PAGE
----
Story by Dr Stephen Trowell.
PPB Technology began developing as an idea when, in the last decade of my thirty year career with the CSIRO, I was fortunate enough to have the opportunity to lead the team that established and developed a new diagnostic technology, CYBERNOSE®. At its birth, this technology was developed to sniff out security threats. But, from the very beginning, my colleagues and I were also thinking about how the technology could be modified to address unmet diagnostic needs in the food and health sectors.
As we worked on the necessary modifications, creating CYBERTONGUE® for food diagnostics, we were guided by conversations with technical experts working in food and dairy processing companies. These conversations helped us tailor solutions to meet important industry needs. But they also convinced me that, for the technology ever to become a commercial reality, there would need to be a company dedicated to developing, manufacturing and marketing CYBERTONGUE®. We couldn’t find an existing company that could or would take on this job.
Once before in my scientific career, I’d felt the deep satisfaction that comes from taking an idea to a commercial conclusion and I’d also been intensely frustrated when we had been blocked from doing that on other projects. As the oldest, most financially secure and motivated of my team, I felt it was up to me to establish the CYBERTONGUE® company.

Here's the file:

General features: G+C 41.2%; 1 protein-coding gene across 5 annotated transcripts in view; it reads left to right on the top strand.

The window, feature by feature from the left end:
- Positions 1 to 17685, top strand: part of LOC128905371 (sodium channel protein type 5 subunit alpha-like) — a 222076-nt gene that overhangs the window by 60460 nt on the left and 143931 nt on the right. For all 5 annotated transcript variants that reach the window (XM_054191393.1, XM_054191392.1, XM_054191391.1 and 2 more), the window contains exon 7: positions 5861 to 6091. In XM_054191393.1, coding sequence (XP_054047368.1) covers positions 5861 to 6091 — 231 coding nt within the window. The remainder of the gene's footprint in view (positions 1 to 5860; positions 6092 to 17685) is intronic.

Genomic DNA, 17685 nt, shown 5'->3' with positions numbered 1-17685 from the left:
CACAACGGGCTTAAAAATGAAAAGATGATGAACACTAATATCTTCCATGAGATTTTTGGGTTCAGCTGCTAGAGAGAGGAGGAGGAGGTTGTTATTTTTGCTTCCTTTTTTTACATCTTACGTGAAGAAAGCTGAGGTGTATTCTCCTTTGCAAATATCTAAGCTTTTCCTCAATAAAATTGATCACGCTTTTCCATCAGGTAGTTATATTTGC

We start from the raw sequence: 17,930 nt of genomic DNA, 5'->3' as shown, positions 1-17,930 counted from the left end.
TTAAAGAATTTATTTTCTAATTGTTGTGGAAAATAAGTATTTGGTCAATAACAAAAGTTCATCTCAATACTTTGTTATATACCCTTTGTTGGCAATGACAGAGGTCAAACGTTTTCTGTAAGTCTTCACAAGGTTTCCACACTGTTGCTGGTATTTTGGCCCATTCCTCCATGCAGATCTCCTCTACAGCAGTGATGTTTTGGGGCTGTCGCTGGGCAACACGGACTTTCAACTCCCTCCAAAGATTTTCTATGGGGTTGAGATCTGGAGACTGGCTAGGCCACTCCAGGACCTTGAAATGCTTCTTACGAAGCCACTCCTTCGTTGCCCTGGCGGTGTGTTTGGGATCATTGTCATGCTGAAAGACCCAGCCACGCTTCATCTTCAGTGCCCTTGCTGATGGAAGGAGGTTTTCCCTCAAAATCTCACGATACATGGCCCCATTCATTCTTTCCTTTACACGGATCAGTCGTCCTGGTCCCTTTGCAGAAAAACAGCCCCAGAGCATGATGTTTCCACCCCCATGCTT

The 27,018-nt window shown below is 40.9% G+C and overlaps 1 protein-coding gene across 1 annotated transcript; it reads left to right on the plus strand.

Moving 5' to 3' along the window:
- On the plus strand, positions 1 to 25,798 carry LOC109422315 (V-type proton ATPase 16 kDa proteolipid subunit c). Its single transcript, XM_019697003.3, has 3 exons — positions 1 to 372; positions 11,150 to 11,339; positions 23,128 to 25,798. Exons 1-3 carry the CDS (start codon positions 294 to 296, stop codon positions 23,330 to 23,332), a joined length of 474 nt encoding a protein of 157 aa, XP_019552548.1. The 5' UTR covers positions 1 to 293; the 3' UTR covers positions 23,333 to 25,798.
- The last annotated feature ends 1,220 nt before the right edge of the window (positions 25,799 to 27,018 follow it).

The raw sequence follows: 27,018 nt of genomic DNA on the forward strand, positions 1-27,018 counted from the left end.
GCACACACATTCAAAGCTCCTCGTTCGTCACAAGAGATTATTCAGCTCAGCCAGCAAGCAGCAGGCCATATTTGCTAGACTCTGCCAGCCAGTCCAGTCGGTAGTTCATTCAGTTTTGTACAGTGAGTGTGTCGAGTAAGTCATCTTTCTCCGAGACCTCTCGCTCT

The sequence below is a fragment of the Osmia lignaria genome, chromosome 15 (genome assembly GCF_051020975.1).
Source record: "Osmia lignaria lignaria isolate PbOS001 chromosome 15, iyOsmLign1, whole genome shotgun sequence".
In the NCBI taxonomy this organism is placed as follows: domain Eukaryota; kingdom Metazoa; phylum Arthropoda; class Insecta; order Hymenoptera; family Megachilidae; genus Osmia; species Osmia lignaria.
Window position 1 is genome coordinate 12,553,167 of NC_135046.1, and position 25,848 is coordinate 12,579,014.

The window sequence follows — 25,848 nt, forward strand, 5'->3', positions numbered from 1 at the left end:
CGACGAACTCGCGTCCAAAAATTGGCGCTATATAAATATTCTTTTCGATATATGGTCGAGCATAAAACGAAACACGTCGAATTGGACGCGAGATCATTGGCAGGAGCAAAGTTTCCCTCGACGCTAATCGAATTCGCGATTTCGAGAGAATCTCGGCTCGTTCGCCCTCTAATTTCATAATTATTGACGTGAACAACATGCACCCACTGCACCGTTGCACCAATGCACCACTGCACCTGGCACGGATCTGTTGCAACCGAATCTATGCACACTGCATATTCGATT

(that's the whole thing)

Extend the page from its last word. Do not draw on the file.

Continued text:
So it was that, in 2018, I retired from the CSIRO, founded PPB Technology and licensed the patents and trademarks from the CSIRO. In 2019, I secured an ICON seed grant from the ACT government and rented an office in the CEAT Innovation Hub, which has been the perfect environment for PPB Tech. Also that year, together with former colleagues and a member of my board, we made it onto the ONAccelerate 5 program. PPB Tech won some innovation prizes, which helped to fund us, including a fantastic scholarship from the Stanford Australia Association to undertake the Executive Program for Growing Companies at Stanford University’s Graduate School of Business.
What had been more difficult was raising the substantial capital needed to turn our lab prototype into a commercial product. Things started to change when PPB Tech was accepted onto the Griffin Accelerator in September 2020. With a grant followed by our first investment I was able to recruit a former colleague, Dr Felix Weihs, to lead PPB Technology’s science and operations. And, as a direct result of that initial investment and the connections it brought, we secured seed angel investment of over half a million dollars.
Our highest priority is delivering an on-site test that our customers can do themselves. The time frame for this is about twelve months. In the interim, we’re doing off-site tests for large dairy processing customers. I need hardly add that everything is more difficult and slower due to the COVID-19 outbreaks in Eastern Australia, but we are not alone in facing that problem.
Our survival and growth has only been possible because of the support and contributions of a very large number of people and organisations. There are too many to list here, but all have our deepest thanks.